Incredible Facts About Zora Neale Hurston
Near her 125th birthday, the world remembers the life of Zora Neale Hurston. Here are some interesting facts about one of the greatest people of the 1900s. For someone born on January 7, 1891, Hurston persevered despite the lack of opportunities presented to African-American women at the time.
She persevered and created the opportunities she needed to move forward. Well-known for her works Their Eyes Were Watching God and Mules and Men, here are more interesting facts about the author:
1. Nothing But a Number
Hurston was one that was always thirsty for whatever knowledge she could absorb. Circumstances, such as a father who ceased to pay school bills and living with a sibling’s growing family, help with the family took precedence over learning.
It was in 1917 that Hurston decided it was high time she began to learn what she had been missing. At the time in Maryland, a law allowed “colored youths” to attend public school classes, provided they were 20 years or younger.
The solution? Hurston simply informed the administration she had been born in 1901, making her ten years younger than her actual age.
2. She Studied Magic
In such times, studying such a thing if you were so inclined, was simply passed over without another mention. Having studied anthropology throughout college, Hurston wished to know about African-American life and began with hoodoo, voodoo’s American cousin.
The only way to become familiar, though, was to adopt their tires and rituals, participating in the magical ceremonies with others.
The experiences of fasting and laying down on a snakeskin for three days left her with these thoughts: “On the third night, I had dreams that seemed real for weeks. In one, I strode across the heavens with lightning flashing from under my feet, and grumbling thunder following in my wake.”
3. Huston Looked into Hollywood
Since the film had first become a thing, people considered turning books into movies. The same can be said for Zora Neale Hurston. Warner Bros. had nearly picked up Seraph on the Suwanee (1948) to introduce actress Jane Wyman, but it seemed that would not be in the cards.
Despite her book not being turned into a film, Hurston still made her way into the Hollywood film industry as a story consultant for Paramount Pictures in October of 1941. At $100 a week, the job was well-paid for the time but Hurston had said the position was “not the end of things for me.”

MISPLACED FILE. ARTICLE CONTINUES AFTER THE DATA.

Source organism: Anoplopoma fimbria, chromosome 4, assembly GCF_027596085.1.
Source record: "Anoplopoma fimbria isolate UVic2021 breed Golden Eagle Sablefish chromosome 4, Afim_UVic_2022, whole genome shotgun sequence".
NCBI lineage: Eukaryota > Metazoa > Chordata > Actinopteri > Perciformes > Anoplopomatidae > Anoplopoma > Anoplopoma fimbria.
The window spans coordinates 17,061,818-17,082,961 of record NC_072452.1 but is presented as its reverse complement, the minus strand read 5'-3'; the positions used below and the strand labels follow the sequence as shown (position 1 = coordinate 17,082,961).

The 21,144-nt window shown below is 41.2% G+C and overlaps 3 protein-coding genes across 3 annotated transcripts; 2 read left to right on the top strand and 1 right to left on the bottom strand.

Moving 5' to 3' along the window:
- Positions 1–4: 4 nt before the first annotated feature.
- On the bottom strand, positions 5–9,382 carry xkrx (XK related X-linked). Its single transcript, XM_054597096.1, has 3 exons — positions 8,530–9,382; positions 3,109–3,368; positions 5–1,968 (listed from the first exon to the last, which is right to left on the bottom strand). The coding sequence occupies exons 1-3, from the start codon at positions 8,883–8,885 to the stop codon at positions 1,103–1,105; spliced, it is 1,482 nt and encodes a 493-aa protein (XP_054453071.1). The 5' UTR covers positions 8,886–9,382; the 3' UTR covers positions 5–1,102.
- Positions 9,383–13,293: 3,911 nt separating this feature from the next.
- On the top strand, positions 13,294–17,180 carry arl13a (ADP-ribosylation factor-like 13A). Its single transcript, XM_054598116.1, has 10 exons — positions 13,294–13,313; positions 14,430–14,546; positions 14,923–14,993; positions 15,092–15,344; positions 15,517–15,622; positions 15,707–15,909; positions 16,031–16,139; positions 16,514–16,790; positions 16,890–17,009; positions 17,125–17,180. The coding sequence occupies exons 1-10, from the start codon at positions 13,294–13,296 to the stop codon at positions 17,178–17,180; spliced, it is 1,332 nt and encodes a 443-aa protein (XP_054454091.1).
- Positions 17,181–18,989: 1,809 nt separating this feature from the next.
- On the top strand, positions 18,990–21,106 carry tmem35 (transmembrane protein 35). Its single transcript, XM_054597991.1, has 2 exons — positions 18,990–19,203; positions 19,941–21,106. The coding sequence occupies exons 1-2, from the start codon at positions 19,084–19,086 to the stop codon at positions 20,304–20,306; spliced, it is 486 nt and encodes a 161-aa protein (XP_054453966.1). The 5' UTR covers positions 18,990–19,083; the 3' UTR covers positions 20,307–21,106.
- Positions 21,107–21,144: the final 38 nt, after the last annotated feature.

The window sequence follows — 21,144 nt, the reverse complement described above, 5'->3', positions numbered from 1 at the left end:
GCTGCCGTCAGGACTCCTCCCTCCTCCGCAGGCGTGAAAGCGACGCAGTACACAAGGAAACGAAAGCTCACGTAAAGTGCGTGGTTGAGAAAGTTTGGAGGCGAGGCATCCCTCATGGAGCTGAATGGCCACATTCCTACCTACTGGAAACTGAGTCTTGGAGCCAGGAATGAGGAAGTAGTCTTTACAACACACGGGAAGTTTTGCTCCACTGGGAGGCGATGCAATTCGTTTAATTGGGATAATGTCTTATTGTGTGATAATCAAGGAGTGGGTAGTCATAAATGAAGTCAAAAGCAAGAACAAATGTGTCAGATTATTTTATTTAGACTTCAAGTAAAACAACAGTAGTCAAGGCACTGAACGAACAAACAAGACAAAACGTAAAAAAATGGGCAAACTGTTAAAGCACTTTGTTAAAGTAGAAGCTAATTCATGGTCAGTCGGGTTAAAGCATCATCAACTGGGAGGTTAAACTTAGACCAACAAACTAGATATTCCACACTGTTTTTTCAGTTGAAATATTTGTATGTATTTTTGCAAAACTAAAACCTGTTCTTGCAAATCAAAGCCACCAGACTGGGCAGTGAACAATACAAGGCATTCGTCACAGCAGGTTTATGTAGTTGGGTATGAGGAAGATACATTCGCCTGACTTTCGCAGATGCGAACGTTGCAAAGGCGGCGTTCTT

4. Working As a Maid Benefitted Her in a Unique Way
Even the most seasoned writer needs a secondary source of income when their titles have not sold yet. With her largest payout at $943.75, the author had to make it work because things slowed down in 1950.
While working as a maid, her employer had discovered she was publishing work on the side. Thanks to her employer’s excitement at the revelation, it earned national headline news time and brought the author, even more, writing assignments.
5. Not Everyone Loved Her Work
By today’s standards, Hurston’s book, Their Eyes Were Watching God was the Masterpiece of all her works. It’s the story of Janie Crawford and how she’s at one point forced to kill her third husband after being bitten by a rabid dog.
Two authors in the African-American community took issue with her work. Richard Wright said, “Miss Hurston seems to have no desire whatsoever to move in the direction of serious fiction.” He also said specifically of the book, “The sensory sweep of her novel carries no theme, no message, no thought.” And author Alain Locke, a supporter of her previously published work, said: “When will this Negro novelist of maturity, who knows how to tell a story convincingly – which is Miss Hurston’s cradle gift, come to grips with motive fiction and social document fiction?”
6. She Helped Create a Black Doll
The doll choices for black children and their parents in the 1950s came in two categories: white and “black with racist features.” Hurston teamed up with her friend Sara lee Creech to create something they dubbed “anthropologically correct.”
Released in 1951, the doll only remained in stores for a few years. Even some years later, some women recollect the doll making them feel good as children.
7. Her Works were Nearly Destroyed
After Hurston passed in 1960, a yardman was charged with clearing out her former home. The yardman had the bright idea of simply setting the home ablaze with all of the author’s belongings, including letters and unfinished manuscripts.
Thanks to Deputy Sherriff Patrick Duval who had met her in the 1930s as a high schooler, recovered her papers which are now in preserved at the University of Florida in Gainesville.